The ancient Anglo Saxon town of Winchcombe is situated in a beautiful Cotswold valley mid-way between Broadway and Cheltenham (approx each 15 minutes away by car). It stands on the river Isborne and is referenced in the Domesday Book as Wincelcombe.
It is much like a hundred other similar small market towns with its warm Cotswold stone architecture and feel of timelessness. The name means 'valley with a bend', and today Winchcombe still retains streets which curve gracefully along the 'combe'. The inns, restaurants, tea rooms, and shops set among Winchcombe's three main streets are full of the character of times past. One of the wonders of Winchcombe has to be its eclectic mix of unique retail outlets, ranging from antiques shops and centres (including an auction house), to interiors and gift shops, art galleries, fashion, hair and beauty salons, a wide range of tea rooms, pubs, cafes and restaurants and a delightful sprinkling of quirky vintage shops.There’s even a steam railway – the immaculate station is located to the North of the town.
Similar to so many Cotswold market towns the history of the town has been very dependent on crops. Interestingly here, the key one was for a brief period tobacco; in 1619 a London merchant, John Stratford, purchased spare land in and around Winchcombe and planted tobacco having spied an opportunity in the market for the new fad. It didn’t last long however - later that year the British government passed an Act banning Tobacco growing in England, just as Mr Stratford’s first crop in Winchcombe was ready to harvest. Following this, much of the land on the Cotswolds was turned to growing flax but in fact tobacco growing (including the slightly hallucinogenic Worcestershire version) continued on until late in the 17th century. In Winchcombe the parish’s tithe barn was used to dry the leaves, and houses in North Street to store the cured tobacco. As a final postscript, the land to the south of Winchcombe, where the district hospital once stood, was once known as Tobacco Piece. There is also Tobacco Close, on the way into the town from Cheltenham.
Onto matters more spiritual; the renowned St. Peters church has an altar frontal said to have been worked by Catherine of Aragon, and is guarded by forty of the country's finest grotesque gargoyles. The church has an unusually fine weather cock measuring nearly 6 feet from beak to tail. Originally at the Church of St. Mary, Redcliffe in Bristol, it came to Winchcombe in 1872. Not only this - in addition one of the gargoyles is reputed to be the inspiration for The Mad Hatter from Alice In Wonderland; Lewis Carroll is known to have spent some time in the town and surrounding area.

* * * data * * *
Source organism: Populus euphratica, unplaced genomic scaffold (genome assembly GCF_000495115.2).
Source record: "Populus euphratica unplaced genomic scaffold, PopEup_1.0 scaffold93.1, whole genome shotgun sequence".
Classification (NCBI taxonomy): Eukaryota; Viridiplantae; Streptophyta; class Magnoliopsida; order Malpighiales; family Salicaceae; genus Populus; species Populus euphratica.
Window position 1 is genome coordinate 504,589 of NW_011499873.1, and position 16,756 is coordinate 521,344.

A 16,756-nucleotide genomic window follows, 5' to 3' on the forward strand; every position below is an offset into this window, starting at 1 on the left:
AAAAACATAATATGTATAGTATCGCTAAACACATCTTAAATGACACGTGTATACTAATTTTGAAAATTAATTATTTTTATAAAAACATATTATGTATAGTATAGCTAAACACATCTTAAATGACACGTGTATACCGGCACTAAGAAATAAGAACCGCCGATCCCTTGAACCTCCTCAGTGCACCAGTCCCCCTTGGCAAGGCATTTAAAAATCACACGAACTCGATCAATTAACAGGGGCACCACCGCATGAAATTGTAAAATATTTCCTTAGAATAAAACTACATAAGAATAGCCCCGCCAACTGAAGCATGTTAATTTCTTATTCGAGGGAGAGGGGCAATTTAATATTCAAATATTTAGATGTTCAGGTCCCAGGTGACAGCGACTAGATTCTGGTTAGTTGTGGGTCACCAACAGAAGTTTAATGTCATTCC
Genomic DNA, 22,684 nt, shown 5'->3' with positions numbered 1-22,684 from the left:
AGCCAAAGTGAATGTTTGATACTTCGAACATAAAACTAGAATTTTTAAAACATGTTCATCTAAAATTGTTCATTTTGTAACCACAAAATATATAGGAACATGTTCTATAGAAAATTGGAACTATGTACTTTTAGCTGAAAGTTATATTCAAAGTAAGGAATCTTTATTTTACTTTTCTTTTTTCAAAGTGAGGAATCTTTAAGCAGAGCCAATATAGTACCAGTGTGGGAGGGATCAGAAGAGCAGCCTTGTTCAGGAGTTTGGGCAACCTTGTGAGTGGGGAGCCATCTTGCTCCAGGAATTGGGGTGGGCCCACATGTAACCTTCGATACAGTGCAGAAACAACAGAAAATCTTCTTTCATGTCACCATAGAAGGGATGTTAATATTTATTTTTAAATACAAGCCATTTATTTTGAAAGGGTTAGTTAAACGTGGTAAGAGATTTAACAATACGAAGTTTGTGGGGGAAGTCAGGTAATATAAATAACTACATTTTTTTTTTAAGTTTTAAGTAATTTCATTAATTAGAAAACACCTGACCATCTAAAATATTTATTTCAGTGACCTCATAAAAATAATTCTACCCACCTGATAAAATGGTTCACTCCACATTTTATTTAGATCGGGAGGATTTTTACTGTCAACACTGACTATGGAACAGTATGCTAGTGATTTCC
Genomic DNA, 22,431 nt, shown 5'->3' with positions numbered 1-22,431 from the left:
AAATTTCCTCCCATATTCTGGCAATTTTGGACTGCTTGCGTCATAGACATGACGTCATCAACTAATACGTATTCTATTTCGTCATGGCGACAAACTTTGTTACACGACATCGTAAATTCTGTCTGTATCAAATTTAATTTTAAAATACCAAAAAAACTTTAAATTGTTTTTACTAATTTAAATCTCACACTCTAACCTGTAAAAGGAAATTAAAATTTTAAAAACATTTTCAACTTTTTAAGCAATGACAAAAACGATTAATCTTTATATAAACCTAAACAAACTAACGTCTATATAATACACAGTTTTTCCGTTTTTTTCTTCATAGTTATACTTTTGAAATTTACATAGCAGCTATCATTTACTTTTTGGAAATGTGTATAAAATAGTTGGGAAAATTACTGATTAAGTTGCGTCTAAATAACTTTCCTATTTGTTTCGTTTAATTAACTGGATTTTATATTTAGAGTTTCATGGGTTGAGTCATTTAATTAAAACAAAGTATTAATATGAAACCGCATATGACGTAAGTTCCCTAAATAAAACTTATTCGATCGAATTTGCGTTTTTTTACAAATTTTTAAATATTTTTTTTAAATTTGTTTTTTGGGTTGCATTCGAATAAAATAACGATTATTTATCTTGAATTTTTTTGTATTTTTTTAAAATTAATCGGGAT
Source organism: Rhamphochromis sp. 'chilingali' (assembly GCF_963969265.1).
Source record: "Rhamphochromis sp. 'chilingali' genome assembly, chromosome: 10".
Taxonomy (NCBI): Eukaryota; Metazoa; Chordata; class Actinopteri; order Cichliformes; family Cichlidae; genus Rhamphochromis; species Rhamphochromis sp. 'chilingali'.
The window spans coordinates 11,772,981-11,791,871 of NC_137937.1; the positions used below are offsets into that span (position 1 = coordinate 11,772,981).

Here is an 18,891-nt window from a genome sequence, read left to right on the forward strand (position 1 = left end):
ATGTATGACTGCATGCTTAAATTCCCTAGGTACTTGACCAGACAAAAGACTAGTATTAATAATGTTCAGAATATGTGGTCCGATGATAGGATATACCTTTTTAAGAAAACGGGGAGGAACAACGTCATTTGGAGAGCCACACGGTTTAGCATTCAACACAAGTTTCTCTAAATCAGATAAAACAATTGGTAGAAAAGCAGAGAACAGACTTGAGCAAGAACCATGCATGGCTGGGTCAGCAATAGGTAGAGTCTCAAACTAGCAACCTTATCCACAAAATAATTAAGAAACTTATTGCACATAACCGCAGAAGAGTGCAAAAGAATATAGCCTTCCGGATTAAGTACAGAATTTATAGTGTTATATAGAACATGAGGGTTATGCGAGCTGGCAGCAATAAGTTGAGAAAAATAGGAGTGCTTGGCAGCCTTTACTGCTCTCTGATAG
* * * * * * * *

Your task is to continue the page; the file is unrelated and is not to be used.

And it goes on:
Nearby is St Kenelm's Well, commemorating a 9th-century martyr. The story goes that the boy king Kenelm was murdered by his sister. When the men bearing the body stopped here to rest, they set down Kenelm's coffin and a spring gushed forth from the ground. The waters of Kenelm's Well are reputed to have healing properties.
The surrounding area to the town itself is equally fascinating. Just a mile from Winchcombe are the ruins of Hailes Abbey. At one time Hailes was one of the most popular pilgrimage centres in Britain, as the abbey claimed to possess a phial of Christ's blood. After the Dissolution of the Monasteries destroyed the Abbey, the "blood" was revealed to be a mixture of saffron and honey. So popular was the abbey to medieval pilgrims that the Prior of Hailes built a hotel to house the richer visitors. This hotel lives on as The George Hotel. The building itself has been altered several times, but still retains an open gallery over the courtyard. Today, the abbey is a peaceful sight, with ruined arches lying in a quiet meadow.
It’s fair to say that most visitors to the area come to Winchcombe to visit Sudeley Castle. Looking down on the town, the castle was the final home of Queen Catherine Parr after the death of Henry VIII. Following her marriage to Sir Thomas Seymour a few weeks after Henry's death, Seymour then made advances towards princess Elizabeth, later Queen Elizabeth I. The pregnant Catherine fled to Sudeley, where she soon after gave birth to a baby girl, before sadly dying a few days later. She is buried in the chapel, and the castle has displays of objects associated with her including the letter she wrote accepting Thomas Seymour's marriage proposal.
Finally, just a short walk along the Cotswold Way from Winchcombe brings you to one of the finest Neolithic remains in Britain, Belas Knap burial chamber. Belas Knap was built about 3000 BC as a many-chambered tomb. When the site was excavated in 1863, 38 skeletons were found. Remains from the excavation are on display at the church museum in Winchcombe, along with several other artefacts from the surrounding area.